Thursday, December 13, 2007
Sawicki, Jana. "Review of Michel Foucault's ABNORMAL: LECTURES AT THE COLLEGE DE FRANCE, 1974-1975." NDPR January 3, 2005.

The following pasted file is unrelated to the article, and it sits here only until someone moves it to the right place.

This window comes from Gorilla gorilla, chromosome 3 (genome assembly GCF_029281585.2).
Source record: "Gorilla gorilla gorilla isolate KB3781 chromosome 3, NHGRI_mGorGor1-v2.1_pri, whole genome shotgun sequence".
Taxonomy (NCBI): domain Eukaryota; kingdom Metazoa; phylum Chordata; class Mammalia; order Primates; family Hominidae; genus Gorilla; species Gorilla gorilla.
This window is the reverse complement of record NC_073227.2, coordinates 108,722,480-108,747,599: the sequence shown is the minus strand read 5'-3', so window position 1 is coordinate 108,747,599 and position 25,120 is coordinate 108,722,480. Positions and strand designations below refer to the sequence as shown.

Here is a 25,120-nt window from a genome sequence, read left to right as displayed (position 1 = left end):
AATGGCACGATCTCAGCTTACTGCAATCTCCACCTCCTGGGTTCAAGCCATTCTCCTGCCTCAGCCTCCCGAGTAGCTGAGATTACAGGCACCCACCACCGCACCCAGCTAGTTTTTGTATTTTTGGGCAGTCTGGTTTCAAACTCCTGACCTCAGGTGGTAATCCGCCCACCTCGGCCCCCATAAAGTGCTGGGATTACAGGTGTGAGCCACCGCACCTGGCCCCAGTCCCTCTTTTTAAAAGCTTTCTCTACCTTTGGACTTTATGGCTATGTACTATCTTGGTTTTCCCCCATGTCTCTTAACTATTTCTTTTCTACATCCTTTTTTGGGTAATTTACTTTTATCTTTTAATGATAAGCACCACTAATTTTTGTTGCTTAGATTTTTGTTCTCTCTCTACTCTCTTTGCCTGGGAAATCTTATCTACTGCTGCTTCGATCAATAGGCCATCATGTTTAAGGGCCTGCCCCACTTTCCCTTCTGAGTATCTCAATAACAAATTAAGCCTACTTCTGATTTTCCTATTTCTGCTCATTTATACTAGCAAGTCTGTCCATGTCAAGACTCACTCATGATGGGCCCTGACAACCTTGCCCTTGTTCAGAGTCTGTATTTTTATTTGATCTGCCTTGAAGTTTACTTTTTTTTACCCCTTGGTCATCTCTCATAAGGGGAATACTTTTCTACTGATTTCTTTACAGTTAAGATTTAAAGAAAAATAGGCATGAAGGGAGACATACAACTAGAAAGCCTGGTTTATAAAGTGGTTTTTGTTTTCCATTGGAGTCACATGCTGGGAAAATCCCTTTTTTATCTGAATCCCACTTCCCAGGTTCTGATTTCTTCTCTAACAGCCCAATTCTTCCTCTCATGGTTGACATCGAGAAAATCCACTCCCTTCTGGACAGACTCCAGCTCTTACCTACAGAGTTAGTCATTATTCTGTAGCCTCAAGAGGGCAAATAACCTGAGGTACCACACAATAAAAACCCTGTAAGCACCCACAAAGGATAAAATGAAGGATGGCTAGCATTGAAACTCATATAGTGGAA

Foucault, Michel. Abnormal: Lectures at the Collège de France, 1974-1975. Trans. Graham Burchell. London: Verso, 2003. Abnormal is the second of Foucault's lectures at the Collège de France to appear in this new series of English translations. (The French volume was published by Editions de Seuil/Gallimard in 1999 under the general editorship of Francois Ewald and Allesandro Fontana. Arnold Davidson is the general editor of the series of English translations. The first in the series is Foucault's course in 1975-1976, Society Must Be Defended.) Reading these lectures one is ever mindful of the immense archival labor and the intensity of the discipline that Foucault mustered in his counter-disciplinary work. Here again Foucault exhibits his talent for unearthing startling documents and bringing to life the figures represented in them. While many of the analyses of these documents are more suggestive and exploratory than definitive, they are suggestive enough that they are likely to stimulate further genealogical research. Indeed, this was one of their principle purposes. Furthermore, situated as they are between the publication of Discipline and Punish (February 1975) and History of Sexuality, Volume 1 (October 1976), the lectures deepen our appreciation of the books insofar as they contain more developed analyses of some of their central themes. Foucault expands on themes such as confession, the repressive hypothesis, the medicalization of the family, the emergence of psychiatry, and the sexual pervert. Moreover, the lectures also explore themes and figures that are either less central to or absent from the books--the human monster, incest, cannibalism, witchcraft, possession, and the discovery of "instinct" as pivotal to the emergence of the "abnormal individual." And although the "Foreword" by Ewald and Fontana warns against reading the lectures as "sketches for the books," it is tempting, at the very least, to read them as a preliminary formulations of ideas that would have formed the basis of the unwritten volumes that Foucault, while he was writing the first volume of the history of sexuality, imagined he would write. (A, xiii) Readers who are disappointed that Foucault never wrote the promised volumes on confessions of the flesh, hysteria, the Malthusian couple, and onanism will find that these lectures offer some compensation. . . . Read the rest of the review here: http://ndpr.nd.edu/review.cfm?id=1581.